The stockyards are not a place of rest or final destination. Thousands of head of live stock arrive daily by [258 U.S. 495, 516] carload and trainload lots, and must be promptly sold and disposed of and moved out, to give place to the constantly flowing traffic that presses behind. The stockyards are but a throat through which the current flows, and the transactions which occur therein are only incident to this current from the West to the East, and from one state to another. Such transactions cannot be separated from the movement to which they contribute and necessarily take on its character. The commission men are essential in making the sales, without which the flow of the current would be obstructed, and this, whether they are made to packers or dealers. The dealers are essential to the sales to the stock farmers and feeders. The sales are not in this aspect merely local transactions. They create a local change of title, it is true, but they do not stop the flow; they merely change the private interests in the subject of the current, not interfering with, but, on the contrary, being indispensable to, its continuity. The origin of the live stock is in the West; its ultimate destination, known to, and intended by, all engaged in the business, is in the Middle West and East, either as meat products or stock for feeding and fattening. This is the definite and well-understood course of business. The stockyards and the sales are necessary factors in the middle of this current of commerce.
The act, therefore, treats the various stockyards of the country as great national public utilities to promote the flow of commerce from the ranges and farms of the West to the consumers in the East. It assumes that they conduct a business affected by a public use of a national character and subject to national regulation. That it is a business within the power of regulation by legislative action needs no discussion. That has been settled since the case of Munn v. Illinois, 94 U.S. 113. Nor is there any doubt that in the receipt of live stock by rail and in their delivery by rail the stockyards are an interstate commerce [258 U.S. 495, 517] agency. United States v. Union Stock Yards Co., 226 U.S. 286, 33 Sup. Ct. 83. The only questior here is whether the business done in the stockyards, between the receipt of the live stock in the yards and the shipment of them therefrom, is a part of interstate commerce, or is so associated with it as to bring it within the power of national regulation. A similar question has been before this court and had great consideration in Swift v. United States, 196 U.S. 375, 25 Sup. Ct. 276. The judgment in that case gives a clear and comprehensive exposition, which leaves to us in this case little but the obvious application of the principles there declared.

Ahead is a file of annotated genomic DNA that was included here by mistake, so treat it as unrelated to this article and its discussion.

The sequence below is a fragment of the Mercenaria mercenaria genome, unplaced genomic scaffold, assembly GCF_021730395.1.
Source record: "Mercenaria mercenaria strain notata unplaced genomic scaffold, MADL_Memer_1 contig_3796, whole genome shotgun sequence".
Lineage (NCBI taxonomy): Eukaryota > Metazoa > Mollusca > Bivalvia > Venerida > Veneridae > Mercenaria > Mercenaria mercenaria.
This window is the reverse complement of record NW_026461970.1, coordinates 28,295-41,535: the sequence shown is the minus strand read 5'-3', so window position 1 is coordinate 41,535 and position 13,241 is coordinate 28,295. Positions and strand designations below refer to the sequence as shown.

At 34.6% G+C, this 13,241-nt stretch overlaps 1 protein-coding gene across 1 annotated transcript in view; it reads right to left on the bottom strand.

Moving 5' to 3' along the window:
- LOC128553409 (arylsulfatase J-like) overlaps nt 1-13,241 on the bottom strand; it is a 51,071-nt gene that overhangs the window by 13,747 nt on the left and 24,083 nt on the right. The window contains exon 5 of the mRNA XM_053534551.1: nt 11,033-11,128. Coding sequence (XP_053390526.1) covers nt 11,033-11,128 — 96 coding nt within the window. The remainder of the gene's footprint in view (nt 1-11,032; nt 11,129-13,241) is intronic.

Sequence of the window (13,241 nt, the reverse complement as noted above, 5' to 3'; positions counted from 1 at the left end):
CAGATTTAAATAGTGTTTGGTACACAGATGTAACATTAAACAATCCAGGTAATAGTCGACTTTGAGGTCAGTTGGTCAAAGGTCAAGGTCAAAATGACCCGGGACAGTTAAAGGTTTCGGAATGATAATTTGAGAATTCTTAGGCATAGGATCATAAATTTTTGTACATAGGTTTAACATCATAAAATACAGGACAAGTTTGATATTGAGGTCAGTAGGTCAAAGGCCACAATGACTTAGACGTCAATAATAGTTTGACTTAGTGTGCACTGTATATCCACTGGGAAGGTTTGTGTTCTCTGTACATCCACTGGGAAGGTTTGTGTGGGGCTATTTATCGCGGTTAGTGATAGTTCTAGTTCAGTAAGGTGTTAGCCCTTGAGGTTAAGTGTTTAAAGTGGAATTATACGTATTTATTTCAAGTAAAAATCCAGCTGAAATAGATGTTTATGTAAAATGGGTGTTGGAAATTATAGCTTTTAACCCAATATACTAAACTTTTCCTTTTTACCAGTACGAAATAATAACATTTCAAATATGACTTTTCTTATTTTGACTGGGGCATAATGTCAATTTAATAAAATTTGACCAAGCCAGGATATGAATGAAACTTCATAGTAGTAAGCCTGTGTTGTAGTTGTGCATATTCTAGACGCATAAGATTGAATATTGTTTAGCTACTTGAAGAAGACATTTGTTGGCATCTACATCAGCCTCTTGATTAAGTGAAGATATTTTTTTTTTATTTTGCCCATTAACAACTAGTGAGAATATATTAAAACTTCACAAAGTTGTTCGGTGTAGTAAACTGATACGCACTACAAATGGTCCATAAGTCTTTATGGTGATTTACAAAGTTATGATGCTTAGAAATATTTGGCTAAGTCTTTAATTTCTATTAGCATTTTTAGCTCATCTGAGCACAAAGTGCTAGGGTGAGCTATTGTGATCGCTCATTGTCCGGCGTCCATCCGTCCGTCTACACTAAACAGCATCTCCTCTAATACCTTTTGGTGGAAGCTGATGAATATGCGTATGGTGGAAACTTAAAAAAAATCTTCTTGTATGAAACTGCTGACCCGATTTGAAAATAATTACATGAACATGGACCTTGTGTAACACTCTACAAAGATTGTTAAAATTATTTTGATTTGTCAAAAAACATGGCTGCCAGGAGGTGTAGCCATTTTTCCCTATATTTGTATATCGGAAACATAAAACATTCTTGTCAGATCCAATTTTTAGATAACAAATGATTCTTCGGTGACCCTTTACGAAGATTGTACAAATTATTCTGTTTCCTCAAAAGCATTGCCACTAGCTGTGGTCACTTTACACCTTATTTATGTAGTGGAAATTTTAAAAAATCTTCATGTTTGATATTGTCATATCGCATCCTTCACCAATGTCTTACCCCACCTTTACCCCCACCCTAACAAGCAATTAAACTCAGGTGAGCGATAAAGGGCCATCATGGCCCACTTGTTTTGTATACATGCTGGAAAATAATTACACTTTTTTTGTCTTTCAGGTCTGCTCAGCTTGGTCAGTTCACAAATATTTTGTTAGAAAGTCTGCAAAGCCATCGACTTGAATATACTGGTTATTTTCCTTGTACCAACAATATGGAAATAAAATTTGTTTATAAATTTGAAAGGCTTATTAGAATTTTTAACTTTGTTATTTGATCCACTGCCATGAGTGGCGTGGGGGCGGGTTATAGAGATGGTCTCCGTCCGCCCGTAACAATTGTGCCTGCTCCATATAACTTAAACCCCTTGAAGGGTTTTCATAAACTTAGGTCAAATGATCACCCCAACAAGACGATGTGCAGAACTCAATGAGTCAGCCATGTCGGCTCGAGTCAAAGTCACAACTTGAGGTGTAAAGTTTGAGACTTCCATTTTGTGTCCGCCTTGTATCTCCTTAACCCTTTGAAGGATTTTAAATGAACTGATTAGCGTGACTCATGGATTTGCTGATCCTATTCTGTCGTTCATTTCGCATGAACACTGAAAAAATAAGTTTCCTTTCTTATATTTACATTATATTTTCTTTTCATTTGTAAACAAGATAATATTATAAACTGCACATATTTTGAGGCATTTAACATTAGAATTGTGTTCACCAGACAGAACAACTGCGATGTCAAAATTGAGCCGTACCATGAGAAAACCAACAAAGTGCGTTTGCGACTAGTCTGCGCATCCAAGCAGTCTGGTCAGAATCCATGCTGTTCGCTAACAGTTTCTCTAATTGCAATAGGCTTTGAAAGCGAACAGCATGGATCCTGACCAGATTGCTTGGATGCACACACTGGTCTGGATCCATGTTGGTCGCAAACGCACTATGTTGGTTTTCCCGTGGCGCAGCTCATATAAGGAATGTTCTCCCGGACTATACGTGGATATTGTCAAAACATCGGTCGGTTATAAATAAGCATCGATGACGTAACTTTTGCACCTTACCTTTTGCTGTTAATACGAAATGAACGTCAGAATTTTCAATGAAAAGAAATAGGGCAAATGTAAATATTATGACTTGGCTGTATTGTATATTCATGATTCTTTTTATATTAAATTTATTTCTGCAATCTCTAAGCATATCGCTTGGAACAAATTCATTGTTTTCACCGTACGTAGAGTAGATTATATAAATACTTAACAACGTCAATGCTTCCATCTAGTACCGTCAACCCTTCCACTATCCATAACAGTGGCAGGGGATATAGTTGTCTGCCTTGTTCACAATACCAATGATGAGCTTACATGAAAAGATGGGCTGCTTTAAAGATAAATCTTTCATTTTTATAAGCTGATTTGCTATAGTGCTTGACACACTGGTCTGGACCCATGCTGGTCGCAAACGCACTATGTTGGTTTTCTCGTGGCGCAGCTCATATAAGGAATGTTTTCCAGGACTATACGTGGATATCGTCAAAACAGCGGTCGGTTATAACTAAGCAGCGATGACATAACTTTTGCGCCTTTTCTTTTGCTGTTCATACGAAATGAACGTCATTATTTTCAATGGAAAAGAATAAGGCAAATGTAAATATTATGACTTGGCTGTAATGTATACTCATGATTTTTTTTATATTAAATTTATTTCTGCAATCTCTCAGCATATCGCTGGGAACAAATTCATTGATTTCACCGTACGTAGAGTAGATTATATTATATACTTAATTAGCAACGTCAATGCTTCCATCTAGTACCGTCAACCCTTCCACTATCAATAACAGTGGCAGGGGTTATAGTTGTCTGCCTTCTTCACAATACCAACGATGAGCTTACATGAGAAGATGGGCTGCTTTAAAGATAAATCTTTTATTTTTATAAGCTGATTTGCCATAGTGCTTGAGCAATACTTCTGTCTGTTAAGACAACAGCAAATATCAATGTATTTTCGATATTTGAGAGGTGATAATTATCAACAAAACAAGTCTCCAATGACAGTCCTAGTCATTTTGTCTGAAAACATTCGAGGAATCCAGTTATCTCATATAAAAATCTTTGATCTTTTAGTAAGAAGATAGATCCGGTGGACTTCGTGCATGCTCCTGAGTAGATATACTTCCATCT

The Swift Case presented to this court the sufficiency of a bill in equity brought against substantially the same packing firms as those against whom this legislation is chiefly directed, charging them as a combination of a dominant proportion of the dealers in fresh meat throughout the United States not to bid against each other in the live stock markets of the different states, to bid up prices for a few days, in order to induce the cattle men to send their stock to the stockyards, to fix prices at which they would sell, and to that end to restrict shipments of meat when necessary, to establish a uniform credit to dealers, and to keep a black list, to make uniform and improper charges for cartage, and finally to get less than lawful rates from the railroads, to the exclusion of competitors, and all this in a conspiracy and single connected scheme to monopolize the supply and distribution of fresh meats throughout the United States. In holding the bill good, this court said ( 196 U.S. 396, 25 Sup. Ct. 279):
Again ( 196 U.S. 396, 397, 25 S. Sup. Ct. 279):
Again ( 196 U.S. 398, 399, 25 S. Sup. Ct. 280), in answer to the objection that what was charged did not constitute a case involving commerce among the states, the court said:
The application of the commerce clause of the Constitution in the Swift Case was the result of the natural development of interstate commerce under modern conditions. It was the inevitable recognition of the great [258 U.S. 495, 519] central fact that such streams of commerce from one part of the country to another, which are ever flowing, are in their very essence the commerce among the states and with foreign nations, which historically it was one of the chief purposes of the Constitution to bring under national protection and control. This court declined to defeat this purpose in respect of such a stream and take it out of complete national regulation by a nice and technical inquiry into the noninterstate character of some of its necessary incidents and facilities, when considered alone and without reference to their association with the movement of which they were an essential but subordinate part.